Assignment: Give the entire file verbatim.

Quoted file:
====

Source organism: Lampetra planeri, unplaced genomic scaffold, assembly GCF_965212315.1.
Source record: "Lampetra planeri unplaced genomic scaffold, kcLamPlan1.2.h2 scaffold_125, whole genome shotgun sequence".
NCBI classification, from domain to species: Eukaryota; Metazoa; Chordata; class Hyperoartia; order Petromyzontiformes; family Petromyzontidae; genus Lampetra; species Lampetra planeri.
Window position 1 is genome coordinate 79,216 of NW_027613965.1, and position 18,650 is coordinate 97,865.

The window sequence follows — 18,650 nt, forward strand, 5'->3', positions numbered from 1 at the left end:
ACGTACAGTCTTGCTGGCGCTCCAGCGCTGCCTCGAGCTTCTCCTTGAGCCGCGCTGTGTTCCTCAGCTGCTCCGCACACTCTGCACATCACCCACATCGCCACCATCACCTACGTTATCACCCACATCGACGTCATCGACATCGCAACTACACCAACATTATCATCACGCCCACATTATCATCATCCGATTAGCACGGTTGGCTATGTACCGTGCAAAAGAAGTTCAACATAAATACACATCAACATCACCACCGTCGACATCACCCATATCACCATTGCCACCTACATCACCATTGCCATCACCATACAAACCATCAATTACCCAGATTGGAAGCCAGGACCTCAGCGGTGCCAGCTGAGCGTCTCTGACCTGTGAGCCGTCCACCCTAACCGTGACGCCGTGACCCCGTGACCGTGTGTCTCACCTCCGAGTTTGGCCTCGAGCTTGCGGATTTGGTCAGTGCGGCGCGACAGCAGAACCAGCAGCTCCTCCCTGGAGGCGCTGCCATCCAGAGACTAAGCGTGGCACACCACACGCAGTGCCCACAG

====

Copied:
Source organism: Lampetra planeri, unplaced genomic scaffold, assembly GCF_965212315.1.
Source record: "Lampetra planeri unplaced genomic scaffold, kcLamPlan1.2.h2 scaffold_125, whole genome shotgun sequence".
NCBI classification, from domain to species: Eukaryota; Metazoa; Chordata; class Hyperoartia; order Petromyzontiformes; family Petromyzontidae; genus Lampetra; species Lampetra planeri.
Window position 1 is genome coordinate 79,216 of NW_027613965.1, and position 18,650 is coordinate 97,865.

The window sequence follows — 18,650 nt, forward strand, 5'->3', positions numbered from 1 at the left end:
ACGTACAGTCTTGCTGGCGCTCCAGCGCTGCCTCGAGCTTCTCCTTGAGCCGCGCTGTGTTCCTCAGCTGCTCCGCACACTCTGCACATCACCCACATCGCCACCATCACCTACGTTATCACCCACATCGACGTCATCGACATCGCAACTACACCAACATTATCATCACGCCCACATTATCATCATCCGATTAGCACGGTTGGCTATGTACCGTGCAAAAGAAGTTCAACATAAATACACATCAACATCACCACCGTCGACATCACCCATATCACCATTGCCACCTACATCACCATTGCCATCACCATACAAACCATCAATTACCCAGATTGGAAGCCAGGACCTCAGCGGTGCCAGCTGAGCGTCTCTGACCTGTGAGCCGTCCACCCTAACCGTGACGCCGTGACCCCGTGACCGTGTGTCTCACCTCCGAGTTTGGCCTCGAGCTTGCGGATTTGGTCAGTGCGGCGCGACAGCAGAACCAGCAGCTCCTCCCTGGAGGCGCTGCCATCCAGAGACTAAGCGTGGCACACCACACGCAGTGCCCACAG